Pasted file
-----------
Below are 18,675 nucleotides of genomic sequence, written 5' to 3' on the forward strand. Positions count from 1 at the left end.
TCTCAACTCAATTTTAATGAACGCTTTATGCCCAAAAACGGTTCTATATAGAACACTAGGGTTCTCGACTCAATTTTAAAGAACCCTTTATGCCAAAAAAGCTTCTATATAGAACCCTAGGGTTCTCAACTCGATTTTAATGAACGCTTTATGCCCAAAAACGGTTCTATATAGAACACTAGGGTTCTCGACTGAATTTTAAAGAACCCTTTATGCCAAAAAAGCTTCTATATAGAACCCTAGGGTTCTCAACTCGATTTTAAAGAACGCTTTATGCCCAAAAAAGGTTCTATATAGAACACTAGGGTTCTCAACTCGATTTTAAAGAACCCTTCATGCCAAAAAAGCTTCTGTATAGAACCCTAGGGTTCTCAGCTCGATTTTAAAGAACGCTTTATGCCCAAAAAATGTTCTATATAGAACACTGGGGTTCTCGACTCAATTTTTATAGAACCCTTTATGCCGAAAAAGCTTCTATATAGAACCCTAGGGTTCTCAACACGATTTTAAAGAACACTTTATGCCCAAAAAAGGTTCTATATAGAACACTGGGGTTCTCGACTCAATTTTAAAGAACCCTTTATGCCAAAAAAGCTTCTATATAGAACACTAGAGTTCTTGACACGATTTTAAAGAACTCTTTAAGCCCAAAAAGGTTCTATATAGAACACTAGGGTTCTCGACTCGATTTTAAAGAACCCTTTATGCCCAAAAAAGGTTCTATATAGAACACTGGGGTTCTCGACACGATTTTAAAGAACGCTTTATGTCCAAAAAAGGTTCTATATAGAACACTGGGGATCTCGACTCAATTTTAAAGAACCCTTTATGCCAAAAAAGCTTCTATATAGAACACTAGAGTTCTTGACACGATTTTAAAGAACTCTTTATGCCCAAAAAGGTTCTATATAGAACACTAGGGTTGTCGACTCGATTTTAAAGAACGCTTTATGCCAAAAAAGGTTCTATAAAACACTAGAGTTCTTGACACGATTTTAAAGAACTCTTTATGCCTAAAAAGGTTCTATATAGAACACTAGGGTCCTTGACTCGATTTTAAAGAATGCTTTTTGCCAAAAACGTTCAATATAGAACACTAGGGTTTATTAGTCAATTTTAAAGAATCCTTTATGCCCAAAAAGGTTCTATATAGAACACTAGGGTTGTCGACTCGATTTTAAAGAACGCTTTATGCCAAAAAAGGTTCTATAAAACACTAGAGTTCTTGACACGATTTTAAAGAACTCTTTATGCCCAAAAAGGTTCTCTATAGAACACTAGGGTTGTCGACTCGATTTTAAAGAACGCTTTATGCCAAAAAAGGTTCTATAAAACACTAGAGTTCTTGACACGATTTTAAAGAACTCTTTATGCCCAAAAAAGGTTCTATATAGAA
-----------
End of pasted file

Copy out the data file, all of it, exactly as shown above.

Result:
Below are 18,675 nucleotides of genomic sequence, written 5' to 3' on the forward strand. Positions count from 1 at the left end.
TCTCAACTCAATTTTAATGAACGCTTTATGCCCAAAAACGGTTCTATATAGAACACTAGGGTTCTCGACTCAATTTTAAAGAACCCTTTATGCCAAAAAAGCTTCTATATAGAACCCTAGGGTTCTCAACTCGATTTTAATGAACGCTTTATGCCCAAAAACGGTTCTATATAGAACACTAGGGTTCTCGACTGAATTTTAAAGAACCCTTTATGCCAAAAAAGCTTCTATATAGAACCCTAGGGTTCTCAACTCGATTTTAAAGAACGCTTTATGCCCAAAAAAGGTTCTATATAGAACACTAGGGTTCTCAACTCGATTTTAAAGAACCCTTCATGCCAAAAAAGCTTCTGTATAGAACCCTAGGGTTCTCAGCTCGATTTTAAAGAACGCTTTATGCCCAAAAAATGTTCTATATAGAACACTGGGGTTCTCGACTCAATTTTTATAGAACCCTTTATGCCGAAAAAGCTTCTATATAGAACCCTAGGGTTCTCAACACGATTTTAAAGAACACTTTATGCCCAAAAAAGGTTCTATATAGAACACTGGGGTTCTCGACTCAATTTTAAAGAACCCTTTATGCCAAAAAAGCTTCTATATAGAACACTAGAGTTCTTGACACGATTTTAAAGAACTCTTTAAGCCCAAAAAGGTTCTATATAGAACACTAGGGTTCTCGACTCGATTTTAAAGAACCCTTTATGCCCAAAAAAGGTTCTATATAGAACACTGGGGTTCTCGACACGATTTTAAAGAACGCTTTATGTCCAAAAAAGGTTCTATATAGAACACTGGGGATCTCGACTCAATTTTAAAGAACCCTTTATGCCAAAAAAGCTTCTATATAGAACACTAGAGTTCTTGACACGATTTTAAAGAACTCTTTATGCCCAAAAAGGTTCTATATAGAACACTAGGGTTGTCGACTCGATTTTAAAGAACGCTTTATGCCAAAAAAGGTTCTATAAAACACTAGAGTTCTTGACACGATTTTAAAGAACTCTTTATGCCTAAAAAGGTTCTATATAGAACACTAGGGTCCTTGACTCGATTTTAAAGAATGCTTTTTGCCAAAAACGTTCAATATAGAACACTAGGGTTTATTAGTCAATTTTAAAGAATCCTTTATGCCCAAAAAGGTTCTATATAGAACACTAGGGTTGTCGACTCGATTTTAAAGAACGCTTTATGCCAAAAAAGGTTCTATAAAACACTAGAGTTCTTGACACGATTTTAAAGAACTCTTTATGCCCAAAAAGGTTCTCTATAGAACACTAGGGTTGTCGACTCGATTTTAAAGAACGCTTTATGCCAAAAAAGGTTCTATAAAACACTAGAGTTCTTGACACGATTTTAAAGAACTCTTTATGCCCAAAAAAGGTTCTATATAGAA